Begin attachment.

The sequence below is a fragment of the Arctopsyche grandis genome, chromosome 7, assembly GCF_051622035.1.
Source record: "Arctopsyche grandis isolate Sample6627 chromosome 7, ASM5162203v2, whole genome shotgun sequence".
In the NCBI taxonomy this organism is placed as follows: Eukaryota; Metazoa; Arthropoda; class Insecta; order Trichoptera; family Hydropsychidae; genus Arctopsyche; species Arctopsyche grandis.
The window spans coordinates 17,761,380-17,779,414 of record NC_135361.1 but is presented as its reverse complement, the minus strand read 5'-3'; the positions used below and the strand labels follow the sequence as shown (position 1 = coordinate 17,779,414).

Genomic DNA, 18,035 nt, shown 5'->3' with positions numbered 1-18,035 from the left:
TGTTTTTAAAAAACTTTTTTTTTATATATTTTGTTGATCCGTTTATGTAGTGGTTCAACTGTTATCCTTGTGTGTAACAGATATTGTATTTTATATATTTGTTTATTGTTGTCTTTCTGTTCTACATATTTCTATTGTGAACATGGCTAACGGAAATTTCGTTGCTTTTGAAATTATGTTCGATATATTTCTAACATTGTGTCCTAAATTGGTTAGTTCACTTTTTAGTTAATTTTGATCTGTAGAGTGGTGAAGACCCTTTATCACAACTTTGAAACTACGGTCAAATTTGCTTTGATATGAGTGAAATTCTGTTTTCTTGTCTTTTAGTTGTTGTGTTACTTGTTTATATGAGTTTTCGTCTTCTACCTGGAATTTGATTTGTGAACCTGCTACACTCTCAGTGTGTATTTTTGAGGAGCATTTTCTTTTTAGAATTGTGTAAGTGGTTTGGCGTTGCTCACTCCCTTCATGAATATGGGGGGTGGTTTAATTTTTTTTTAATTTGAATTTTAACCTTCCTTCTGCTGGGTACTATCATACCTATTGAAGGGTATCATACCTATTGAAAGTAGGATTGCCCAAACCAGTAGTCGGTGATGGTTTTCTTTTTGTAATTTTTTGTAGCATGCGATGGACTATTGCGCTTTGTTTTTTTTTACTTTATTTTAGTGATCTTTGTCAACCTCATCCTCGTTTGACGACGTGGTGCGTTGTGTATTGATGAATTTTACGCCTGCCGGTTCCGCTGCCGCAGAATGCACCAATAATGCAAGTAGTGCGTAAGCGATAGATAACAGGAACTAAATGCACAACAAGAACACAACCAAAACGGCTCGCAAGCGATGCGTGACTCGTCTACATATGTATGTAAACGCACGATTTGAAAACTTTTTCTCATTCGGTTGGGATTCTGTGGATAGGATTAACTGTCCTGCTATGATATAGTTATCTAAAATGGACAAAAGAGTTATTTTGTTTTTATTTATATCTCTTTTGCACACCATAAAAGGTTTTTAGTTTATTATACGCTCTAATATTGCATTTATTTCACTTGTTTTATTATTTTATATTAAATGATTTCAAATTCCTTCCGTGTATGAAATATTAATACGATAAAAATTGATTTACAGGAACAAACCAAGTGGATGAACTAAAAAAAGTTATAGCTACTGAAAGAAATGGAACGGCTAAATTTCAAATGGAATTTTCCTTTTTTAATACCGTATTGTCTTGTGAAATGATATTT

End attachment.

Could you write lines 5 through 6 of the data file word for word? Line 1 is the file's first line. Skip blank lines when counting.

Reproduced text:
Genomic DNA, 18,035 nt, shown 5'->3' with positions numbered 1-18,035 from the left:
TGTTTTTAAAAAACTTTTTTTTTATATATTTTGTTGATCCGTTTATGTAGTGGTTCAACTGTTATCCTTGTGTGTAACAGATATTGTATTTTATATATTTGTTTATTGTTGTCTTTCTGTTCTACATATTTCTATTGTGAACATGGCTAACGGAAATTTCGTTGCTTTTGAAATTATGTTCGATATATTTCTAACATTGTGTCCTAAATTGGTTAGTTCACTTTTTAGTTAATTTTGATCTGTAGAGTGGTGAAGACCCTTTATCACAACTTTGAAACTACGGTCAAATTTGCTTTGATATGAGTGAAATTCTGTTTTCTTGTCTTTTAGTTGTTGTGTTACTTGTTTATATGAGTTTTCGTCTTCTACCTGGAATTTGATTTGTGAACCTGCTACACTCTCAGTGTGTATTTTTGAGGAGCATTTTCTTTTTAGAATTGTGTAAGTGGTTTGGCGTTGCTCACTCCCTTCATGAATATGGGGGGTGGTTTAATTTTTTTTTAATTTGAATTTTAACCTTCCTTCTGCTGGGTACTATCATACCTATTGAAGGGTATCATACCTATTGAAAGTAGGATTGCCCAAACCAGTAGTCGGTGATGGTTTTCTTTTTGTAATTTTTTGTAGCATGCGATGGACTATTGCGCTTTGTTTTTTTTTACTTTATTTTAGTGATCTTTGTCAACCTCATCCTCGTTTGACGACGTGGTGCGTTGTGTATTGATGAATTTTACGCCTGCCGGTTCCGCTGCCGCAGAATGCACCAATAATGCAAGTAGTGCGTAAGCGATAGATAACAGGAACTAAATGCACAACAAGAACACAACCAAAACGGCTCGCAAGCGATGCGTGACTCGTCTACATATGTATGTAAACGCACGATTTGAAAACTTTTTCTCATTCGGTTGGGATTCTGTGGATAGGATTAACTGTCCTGCTATGATATAGTTATCTAAAATGGACAAAAGAGTTATTTTGTTTTTATTTATATCTCTTTTGCACACCATAAAAGGTTTTTAGTTTATTATACGCTCTAATATTGCATTTATTTCACTTGTTTTATTATTTTATATTAAATGATTTCAAATTCCTTCCGTGTATGAAATATTAATACGATAAAAATTGATTTACAGGAACAAACCAAGTGGATGAACTAAAAAAAGTTATAGCTACTGAAAGAAATGGAACGGCTAAATTTCAAATGGAATTTTCCTTTTTTAATACCGTATTGTCTTGTGAAATGATATTT